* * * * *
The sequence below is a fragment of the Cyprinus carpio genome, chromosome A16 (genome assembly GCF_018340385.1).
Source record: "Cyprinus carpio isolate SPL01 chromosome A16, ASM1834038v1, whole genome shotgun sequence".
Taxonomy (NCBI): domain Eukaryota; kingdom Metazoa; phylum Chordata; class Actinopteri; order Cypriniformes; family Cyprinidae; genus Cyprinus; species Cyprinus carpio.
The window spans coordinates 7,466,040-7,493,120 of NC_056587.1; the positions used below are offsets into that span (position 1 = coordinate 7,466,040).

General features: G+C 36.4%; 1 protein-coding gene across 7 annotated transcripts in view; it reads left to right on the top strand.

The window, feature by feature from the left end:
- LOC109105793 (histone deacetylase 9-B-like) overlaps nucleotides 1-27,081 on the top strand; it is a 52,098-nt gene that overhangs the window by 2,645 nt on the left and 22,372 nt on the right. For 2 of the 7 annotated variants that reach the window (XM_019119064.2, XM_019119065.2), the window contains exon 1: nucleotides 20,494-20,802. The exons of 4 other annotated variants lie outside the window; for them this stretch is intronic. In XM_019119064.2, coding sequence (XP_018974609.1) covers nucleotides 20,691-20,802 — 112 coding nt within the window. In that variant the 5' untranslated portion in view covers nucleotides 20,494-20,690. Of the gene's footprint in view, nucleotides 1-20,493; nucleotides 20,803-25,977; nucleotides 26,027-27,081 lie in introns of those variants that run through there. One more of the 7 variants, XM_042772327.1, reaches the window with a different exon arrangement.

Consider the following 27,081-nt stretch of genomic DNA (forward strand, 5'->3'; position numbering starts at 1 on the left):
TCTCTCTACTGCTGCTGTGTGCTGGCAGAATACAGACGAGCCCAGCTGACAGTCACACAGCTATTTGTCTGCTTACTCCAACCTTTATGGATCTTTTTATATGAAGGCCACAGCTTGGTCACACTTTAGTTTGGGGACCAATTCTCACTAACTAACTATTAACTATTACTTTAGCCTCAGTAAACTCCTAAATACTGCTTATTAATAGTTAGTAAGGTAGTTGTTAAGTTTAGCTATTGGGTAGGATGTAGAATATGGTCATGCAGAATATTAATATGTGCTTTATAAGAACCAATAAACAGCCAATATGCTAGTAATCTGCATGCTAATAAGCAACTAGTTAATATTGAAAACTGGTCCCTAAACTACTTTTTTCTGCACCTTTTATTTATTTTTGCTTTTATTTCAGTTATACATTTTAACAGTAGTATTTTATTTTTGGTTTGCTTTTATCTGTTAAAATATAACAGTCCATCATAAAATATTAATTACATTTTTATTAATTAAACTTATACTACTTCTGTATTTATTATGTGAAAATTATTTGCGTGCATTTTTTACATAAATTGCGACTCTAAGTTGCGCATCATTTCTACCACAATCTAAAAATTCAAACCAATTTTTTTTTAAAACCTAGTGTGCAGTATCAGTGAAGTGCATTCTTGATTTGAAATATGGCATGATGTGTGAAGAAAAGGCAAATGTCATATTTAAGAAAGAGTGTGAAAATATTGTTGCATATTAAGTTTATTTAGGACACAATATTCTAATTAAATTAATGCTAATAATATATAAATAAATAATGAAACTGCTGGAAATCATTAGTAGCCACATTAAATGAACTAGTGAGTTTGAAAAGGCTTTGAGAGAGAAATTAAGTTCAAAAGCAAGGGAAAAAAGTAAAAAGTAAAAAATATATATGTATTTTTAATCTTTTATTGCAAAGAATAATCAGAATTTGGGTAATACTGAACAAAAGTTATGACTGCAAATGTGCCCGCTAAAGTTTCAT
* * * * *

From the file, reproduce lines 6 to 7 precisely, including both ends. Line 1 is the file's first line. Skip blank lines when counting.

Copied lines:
The window, feature by feature from the left end:
- LOC109105793 (histone deacetylase 9-B-like) overlaps nucleotides 1-27,081 on the top strand; it is a 52,098-nt gene that overhangs the window by 2,645 nt on the left and 22,372 nt on the right. For 2 of the 7 annotated variants that reach the window (XM_019119064.2, XM_019119065.2), the window contains exon 1: nucleotides 20,494-20,802. The exons of 4 other annotated variants lie outside the window; for them this stretch is intronic. In XM_019119064.2, coding sequence (XP_018974609.1) covers nucleotides 20,691-20,802 — 112 coding nt within the window. In that variant the 5' untranslated portion in view covers nucleotides 20,494-20,690. Of the gene's footprint in view, nucleotides 1-20,493; nucleotides 20,803-25,977; nucleotides 26,027-27,081 lie in introns of those variants that run through there. One more of the 7 variants, XM_042772327.1, reaches the window with a different exon arrangement.